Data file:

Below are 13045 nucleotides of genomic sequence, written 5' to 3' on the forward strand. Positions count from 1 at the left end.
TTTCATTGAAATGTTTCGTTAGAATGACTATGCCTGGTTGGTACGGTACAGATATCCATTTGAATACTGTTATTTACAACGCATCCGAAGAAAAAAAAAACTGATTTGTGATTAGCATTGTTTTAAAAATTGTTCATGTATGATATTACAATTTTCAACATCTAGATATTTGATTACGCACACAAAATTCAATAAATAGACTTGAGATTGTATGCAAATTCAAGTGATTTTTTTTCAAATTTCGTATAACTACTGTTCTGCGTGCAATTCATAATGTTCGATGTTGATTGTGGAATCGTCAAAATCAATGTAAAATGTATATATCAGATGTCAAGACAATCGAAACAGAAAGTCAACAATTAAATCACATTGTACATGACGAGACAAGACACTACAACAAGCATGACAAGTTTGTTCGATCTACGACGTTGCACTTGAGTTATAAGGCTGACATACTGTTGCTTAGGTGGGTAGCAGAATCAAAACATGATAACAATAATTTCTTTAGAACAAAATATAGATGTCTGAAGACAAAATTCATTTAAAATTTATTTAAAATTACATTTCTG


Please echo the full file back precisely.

Below are 13045 nucleotides of genomic sequence, written 5' to 3' on the forward strand. Positions count from 1 at the left end.
TTTCATTGAAATGTTTCGTTAGAATGACTATGCCTGGTTGGTACGGTACAGATATCCATTTGAATACTGTTATTTACAACGCATCCGAAGAAAAAAAAAACTGATTTGTGATTAGCATTGTTTTAAAAATTGTTCATGTATGATATTACAATTTTCAACATCTAGATATTTGATTACGCACACAAAATTCAATAAATAGACTTGAGATTGTATGCAAATTCAAGTGATTTTTTTTCAAATTTCGTATAACTACTGTTCTGCGTGCAATTCATAATGTTCGATGTTGATTGTGGAATCGTCAAAATCAATGTAAAATGTATATATCAGATGTCAAGACAATCGAAACAGAAAGTCAACAATTAAATCACATTGTACATGACGAGACAAGACACTACAACAAGCATGACAAGTTTGTTCGATCTACGACGTTGCACTTGAGTTATAAGGCTGACATACTGTTGCTTAGGTGGGTAGCAGAATCAAAACATGATAACAATAATTTCTTTAGAACAAAATATAGATGTCTGAAGACAAAATTCATTTAAAATTTATTTAAAATTACATTTCTG